The photo above was from this last Friday night. It took over two hours to capture all the photos used in this Long Exposure Panoramic HDR. The exposure times I used for the still images where 1 second, 30 seconds, 1 minute, and 3 minutes. Processing time after the shutter closed was equal to the exposure time. Resulting in a total time of nine minutes per HDR image.
This experiment was designed to see if I could create a Long Exposure Panoramic HDR with no abnormalities in the photo. From the photo above you can see that I was successful in eliminating almost all abnormalities in the photo. The only issue I had during this shoot would be the cloud cover.
As you can see the clouds had a dramatic impact on the outcome of this photo. The horizon is barely visible because of the effect of the cloud resulting from long exposure photography. This photo would look a lot different if there were no clouds that evening.
The next photo was from Saturday when I went to Windansea Beach in La Jolla during sunset. I attempted this photo because I wanted to see if I could capture an image that is not just a Long Exposure Panoramic HDR but also showed the passing of time. Additionally, I used the same exposure times for each HDR image that makes up this photo. The exposure times were 1 second, 5 seconds, 13 seconds, and 30 seconds. The photo you see above is the final outcome of that experiment.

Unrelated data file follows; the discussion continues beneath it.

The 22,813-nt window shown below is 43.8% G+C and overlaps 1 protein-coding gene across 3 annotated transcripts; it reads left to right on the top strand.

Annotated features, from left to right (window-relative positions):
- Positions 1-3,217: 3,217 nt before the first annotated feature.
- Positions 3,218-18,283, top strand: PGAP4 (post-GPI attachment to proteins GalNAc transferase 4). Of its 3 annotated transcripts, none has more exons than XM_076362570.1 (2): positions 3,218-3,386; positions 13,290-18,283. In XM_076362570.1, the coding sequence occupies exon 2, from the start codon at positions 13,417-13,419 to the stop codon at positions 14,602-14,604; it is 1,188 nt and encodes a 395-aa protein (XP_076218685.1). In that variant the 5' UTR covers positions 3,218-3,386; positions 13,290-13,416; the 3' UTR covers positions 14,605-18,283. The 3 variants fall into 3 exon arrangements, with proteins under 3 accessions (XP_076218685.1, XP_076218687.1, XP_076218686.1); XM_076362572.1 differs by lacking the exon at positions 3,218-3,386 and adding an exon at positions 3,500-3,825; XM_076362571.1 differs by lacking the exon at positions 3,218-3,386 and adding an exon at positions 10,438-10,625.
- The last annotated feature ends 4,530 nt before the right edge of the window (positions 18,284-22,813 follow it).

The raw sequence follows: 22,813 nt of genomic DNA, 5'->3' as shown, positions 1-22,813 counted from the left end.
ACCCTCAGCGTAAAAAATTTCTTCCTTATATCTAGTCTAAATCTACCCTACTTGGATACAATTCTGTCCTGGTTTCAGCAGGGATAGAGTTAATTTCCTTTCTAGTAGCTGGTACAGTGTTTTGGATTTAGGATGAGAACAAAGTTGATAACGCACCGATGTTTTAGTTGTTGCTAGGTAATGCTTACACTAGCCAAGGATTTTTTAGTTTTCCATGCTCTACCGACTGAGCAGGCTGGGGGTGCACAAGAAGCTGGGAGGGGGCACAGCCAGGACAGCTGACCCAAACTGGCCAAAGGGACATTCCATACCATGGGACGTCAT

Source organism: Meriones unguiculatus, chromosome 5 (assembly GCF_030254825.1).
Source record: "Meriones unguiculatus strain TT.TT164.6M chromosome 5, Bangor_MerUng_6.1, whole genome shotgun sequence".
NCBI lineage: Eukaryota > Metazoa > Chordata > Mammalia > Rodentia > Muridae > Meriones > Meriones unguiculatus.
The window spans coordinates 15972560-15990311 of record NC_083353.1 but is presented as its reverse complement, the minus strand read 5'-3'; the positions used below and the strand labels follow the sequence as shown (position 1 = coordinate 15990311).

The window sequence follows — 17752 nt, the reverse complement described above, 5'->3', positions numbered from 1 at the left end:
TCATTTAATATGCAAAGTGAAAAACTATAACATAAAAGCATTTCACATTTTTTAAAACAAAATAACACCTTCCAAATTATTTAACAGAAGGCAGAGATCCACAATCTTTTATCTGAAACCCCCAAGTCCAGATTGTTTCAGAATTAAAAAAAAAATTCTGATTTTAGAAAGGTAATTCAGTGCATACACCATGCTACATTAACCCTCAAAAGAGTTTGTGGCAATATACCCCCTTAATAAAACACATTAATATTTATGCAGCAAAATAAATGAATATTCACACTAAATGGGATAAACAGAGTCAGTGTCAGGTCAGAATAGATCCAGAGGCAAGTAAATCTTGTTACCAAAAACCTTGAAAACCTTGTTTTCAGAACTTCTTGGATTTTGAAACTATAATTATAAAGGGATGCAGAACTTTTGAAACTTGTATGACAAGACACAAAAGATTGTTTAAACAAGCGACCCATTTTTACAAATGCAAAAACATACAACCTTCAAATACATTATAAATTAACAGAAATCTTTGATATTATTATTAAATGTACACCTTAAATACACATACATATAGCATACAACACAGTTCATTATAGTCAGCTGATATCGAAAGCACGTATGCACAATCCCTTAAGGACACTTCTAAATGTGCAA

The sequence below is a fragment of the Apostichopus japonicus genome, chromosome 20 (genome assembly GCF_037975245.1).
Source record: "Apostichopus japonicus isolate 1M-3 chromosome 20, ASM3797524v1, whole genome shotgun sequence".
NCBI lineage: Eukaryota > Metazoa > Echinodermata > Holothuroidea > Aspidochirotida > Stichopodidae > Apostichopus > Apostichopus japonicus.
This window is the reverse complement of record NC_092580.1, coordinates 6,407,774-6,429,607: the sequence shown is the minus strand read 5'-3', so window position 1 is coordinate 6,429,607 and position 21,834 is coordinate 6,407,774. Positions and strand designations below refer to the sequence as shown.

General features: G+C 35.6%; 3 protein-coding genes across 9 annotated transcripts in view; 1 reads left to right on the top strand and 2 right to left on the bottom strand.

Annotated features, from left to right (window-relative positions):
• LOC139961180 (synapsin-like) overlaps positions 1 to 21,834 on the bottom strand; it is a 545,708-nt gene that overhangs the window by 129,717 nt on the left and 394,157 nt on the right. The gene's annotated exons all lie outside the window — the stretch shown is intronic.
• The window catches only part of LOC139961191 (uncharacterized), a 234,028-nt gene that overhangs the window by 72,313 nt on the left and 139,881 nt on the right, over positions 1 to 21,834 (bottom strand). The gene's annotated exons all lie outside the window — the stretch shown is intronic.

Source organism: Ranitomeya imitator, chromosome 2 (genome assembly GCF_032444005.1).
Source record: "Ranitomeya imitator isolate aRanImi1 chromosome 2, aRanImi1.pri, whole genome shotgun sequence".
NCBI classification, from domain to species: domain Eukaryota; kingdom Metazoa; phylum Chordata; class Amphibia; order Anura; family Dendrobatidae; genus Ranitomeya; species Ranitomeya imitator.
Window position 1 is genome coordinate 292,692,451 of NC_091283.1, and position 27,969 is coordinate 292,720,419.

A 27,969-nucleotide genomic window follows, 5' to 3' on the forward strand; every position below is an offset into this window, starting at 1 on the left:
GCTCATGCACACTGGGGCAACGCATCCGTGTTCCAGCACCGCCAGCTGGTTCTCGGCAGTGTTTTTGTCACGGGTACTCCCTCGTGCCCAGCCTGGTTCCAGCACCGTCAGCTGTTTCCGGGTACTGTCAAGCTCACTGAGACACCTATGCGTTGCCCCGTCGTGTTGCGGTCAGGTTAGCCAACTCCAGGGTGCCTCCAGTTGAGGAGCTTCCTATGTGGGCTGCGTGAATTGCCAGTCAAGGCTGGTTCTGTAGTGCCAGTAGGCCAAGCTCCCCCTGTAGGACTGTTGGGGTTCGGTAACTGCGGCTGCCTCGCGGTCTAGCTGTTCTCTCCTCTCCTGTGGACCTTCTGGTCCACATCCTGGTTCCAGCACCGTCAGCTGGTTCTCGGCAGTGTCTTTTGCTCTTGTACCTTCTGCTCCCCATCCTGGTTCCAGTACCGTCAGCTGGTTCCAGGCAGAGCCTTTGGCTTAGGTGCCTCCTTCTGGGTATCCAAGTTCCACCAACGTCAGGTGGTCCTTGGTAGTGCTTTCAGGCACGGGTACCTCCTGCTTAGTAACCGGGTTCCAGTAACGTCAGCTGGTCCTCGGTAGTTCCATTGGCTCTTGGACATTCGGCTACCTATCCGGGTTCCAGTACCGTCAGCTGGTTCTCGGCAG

As you can see, there are two different images in this photo. I did not...let me repeat myself...I did not photoshop this image. The effect you see is the direct result of the panoramic merging process.
This unexpected effect was not my intention but it is interesting. That is why I posted it and not trash it immediately. I hope you like these photos. I will be going back out this weekend to experiment some more.
You can see the larger images by clicking on any of the photos in this blog.